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Monetary Policy Implications of Financial Frictions in the Czech Republic

Having witnessed the consequences of the financial crisis for the real economy, we find it desirable to look back and analyze the Czech economy ex post. We work with a Swedish New Keynesian model of a small open economy which embeds financial frictions in light of the financial accelerator literature. Without explicitly modeling the banking sector, this model serves as a tool for understanding how a negative financial shock may spread to the real economy and how monetary policy may react. We use Bayesian techniques to estimate the model parameters to adjust the model structure closer to the evidence stemming from Czech data. Our attention focuses on a set of experiments in which we generate ex post forecasts of the economy prior to the 2009 crisis and illustrate that the monetary policy response to an upcoming crisis implied by the model with financial frictions is stronger on account of an increasing interest rate spread.

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Article provided by Charles University Prague, Faculty of Social Sciences in its journal Finance a uver - Czech Journal of Economics and Finance.

Volume (Year): 62 (2012)
Issue (Month): 5 (November)
Pages: 413-429

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Handle: RePEc:fau:fauart:v:62:y:2012:i:5:p:413-429
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  1. Jaromir Tonner & Jiri Polansky & Osvald Vašíèek, 2011. "Parameter Drifting in a DSGE Model Estimated on Czech Data," Czech Journal of Economics and Finance (Finance a uver), Charles University Prague, Faculty of Social Sciences, vol. 61(5), pages 510-524, November.
  2. Stephanie Schmitt-Grohe & Martin Uribe, 2001. "Closing Small Open Economy Models," Departmental Working Papers 200115, Rutgers University, Department of Economics.
  3. Lawrence J. Christiano & Martin Eichenbaum & Charles L. Evans, 2005. "Nominal Rigidities and the Dynamic Effects of a Shock to Monetary Policy," Journal of Political Economy, University of Chicago Press, vol. 113(1), pages 1-45, February.
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  7. Ian Christensen & Ali Dib, 2008. "The Financial Accelerator in an Estimated New Keynesian Model," Review of Economic Dynamics, Elsevier for the Society for Economic Dynamics, vol. 11(1), pages 155-178, January.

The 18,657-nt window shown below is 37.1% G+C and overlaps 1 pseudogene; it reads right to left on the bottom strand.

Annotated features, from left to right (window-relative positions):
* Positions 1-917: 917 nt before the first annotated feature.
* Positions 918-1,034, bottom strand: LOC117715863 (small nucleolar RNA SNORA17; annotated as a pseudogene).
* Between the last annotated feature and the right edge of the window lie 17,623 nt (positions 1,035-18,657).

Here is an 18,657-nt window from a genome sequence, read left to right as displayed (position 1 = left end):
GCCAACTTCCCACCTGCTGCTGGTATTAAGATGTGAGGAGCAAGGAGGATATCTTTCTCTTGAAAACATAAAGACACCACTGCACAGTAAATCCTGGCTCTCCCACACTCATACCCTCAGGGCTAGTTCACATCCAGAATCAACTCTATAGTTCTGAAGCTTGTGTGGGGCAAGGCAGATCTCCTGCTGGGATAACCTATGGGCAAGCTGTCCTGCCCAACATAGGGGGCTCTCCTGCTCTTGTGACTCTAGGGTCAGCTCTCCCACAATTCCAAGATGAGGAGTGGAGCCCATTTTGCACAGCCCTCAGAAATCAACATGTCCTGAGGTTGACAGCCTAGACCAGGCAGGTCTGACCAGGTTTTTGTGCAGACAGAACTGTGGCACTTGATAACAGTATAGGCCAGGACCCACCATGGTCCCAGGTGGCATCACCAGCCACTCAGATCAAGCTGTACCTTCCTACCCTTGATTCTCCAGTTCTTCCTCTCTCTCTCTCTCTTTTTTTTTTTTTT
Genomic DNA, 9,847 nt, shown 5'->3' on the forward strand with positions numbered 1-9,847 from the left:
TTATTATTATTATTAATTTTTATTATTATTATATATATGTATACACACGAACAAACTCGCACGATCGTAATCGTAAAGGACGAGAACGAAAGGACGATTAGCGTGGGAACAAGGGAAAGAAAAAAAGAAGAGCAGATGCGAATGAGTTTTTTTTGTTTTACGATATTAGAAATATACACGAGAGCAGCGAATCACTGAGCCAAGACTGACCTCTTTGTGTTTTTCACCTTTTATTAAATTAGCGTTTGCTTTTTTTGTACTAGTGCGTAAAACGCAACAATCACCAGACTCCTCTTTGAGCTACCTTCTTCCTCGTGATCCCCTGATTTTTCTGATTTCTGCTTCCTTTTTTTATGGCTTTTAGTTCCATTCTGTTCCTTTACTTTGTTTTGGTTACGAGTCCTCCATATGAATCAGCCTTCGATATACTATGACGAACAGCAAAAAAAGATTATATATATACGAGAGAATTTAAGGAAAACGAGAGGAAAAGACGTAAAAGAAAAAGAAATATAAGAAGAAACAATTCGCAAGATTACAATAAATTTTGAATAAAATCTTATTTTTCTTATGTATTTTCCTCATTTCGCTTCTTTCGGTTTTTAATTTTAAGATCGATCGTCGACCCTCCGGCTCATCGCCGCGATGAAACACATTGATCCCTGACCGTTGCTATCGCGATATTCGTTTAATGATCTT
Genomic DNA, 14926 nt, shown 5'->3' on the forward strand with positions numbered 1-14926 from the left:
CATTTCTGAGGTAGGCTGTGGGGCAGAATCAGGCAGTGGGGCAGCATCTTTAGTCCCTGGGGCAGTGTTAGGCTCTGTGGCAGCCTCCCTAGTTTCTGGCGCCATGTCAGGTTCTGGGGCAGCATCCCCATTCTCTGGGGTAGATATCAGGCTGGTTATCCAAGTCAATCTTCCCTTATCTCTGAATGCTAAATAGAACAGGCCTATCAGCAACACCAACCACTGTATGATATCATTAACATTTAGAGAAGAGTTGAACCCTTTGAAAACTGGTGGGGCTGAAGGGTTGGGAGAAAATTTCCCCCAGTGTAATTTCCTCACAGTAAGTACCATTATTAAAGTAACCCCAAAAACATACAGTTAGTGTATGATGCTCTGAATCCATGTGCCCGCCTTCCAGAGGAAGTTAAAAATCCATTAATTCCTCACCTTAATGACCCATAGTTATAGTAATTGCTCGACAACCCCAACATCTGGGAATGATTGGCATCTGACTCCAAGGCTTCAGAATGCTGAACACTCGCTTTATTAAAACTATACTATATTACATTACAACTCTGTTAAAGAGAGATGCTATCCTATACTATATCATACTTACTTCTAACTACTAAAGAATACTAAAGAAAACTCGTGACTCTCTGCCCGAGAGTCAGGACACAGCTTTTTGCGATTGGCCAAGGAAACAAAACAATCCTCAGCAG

8. Frank Smets & Raf Wouters, 2003. "An Estimated Dynamic Stochastic General Equilibrium Model of the Euro Area," Journal of the European Economic Association, MIT Press, vol. 1(5), pages 1123-1175, 09.
  9. Bernanke, Ben S. & Gertler, Mark & Gilchrist, Simon, 1999. "The financial accelerator in a quantitative business cycle framework," Handbook of Macroeconomics, in: J. B. Taylor & M. Woodford (ed.), Handbook of Macroeconomics, edition 1, volume 1, chapter 21, pages 1341-1393 Elsevier.
  10. Ke Pang & Pierre L. Siklos, 2010. "Financial Frictions and Credit Spreads," CAMA Working Papers 2010-28, Centre for Applied Macroeconomic Analysis, Crawford School of Public Policy, The Australian National University.
  11. Dhillon, Upinder S & Johnson, Herb, 1994. " The Effect of Dividend Changes on Stock and Bond Prices," Journal of Finance, American Finance Association, vol. 49(1), pages 281-89, March.
  12. Christiano, Lawrence J. & Trabandt, Mathias & Walentin, Karl, 2007. "Introducing Financial Frictions and Unemployment into a Small Open Economy Model," Working Paper Series 214, Sveriges Riksbank (Central Bank of Sweden), revised 01 Jun 2011.
  13. Oxana Babetskaia-Kukharchuk, 2007. "Transmission of Exchange Rate Shocks into Domestic Inflation: The Case of the Czech Republic," Working Papers 2007/12, Czech National Bank, Research Department.
  14. Tomáš Havránek & Roman Horváth & Jakub Matějů, 2012. "Monetary transmission and the financial sector in the Czech Republic," Economic Change and Restructuring, Springer, vol. 45(3), pages 135-155, August.
  15. Matteo Iacoviello, 2002. "House prices, borrowing constraints and monetary policy in the business cycle," Boston College Working Papers in Economics 542, Boston College Department of Economics, revised 06 Dec 2004.
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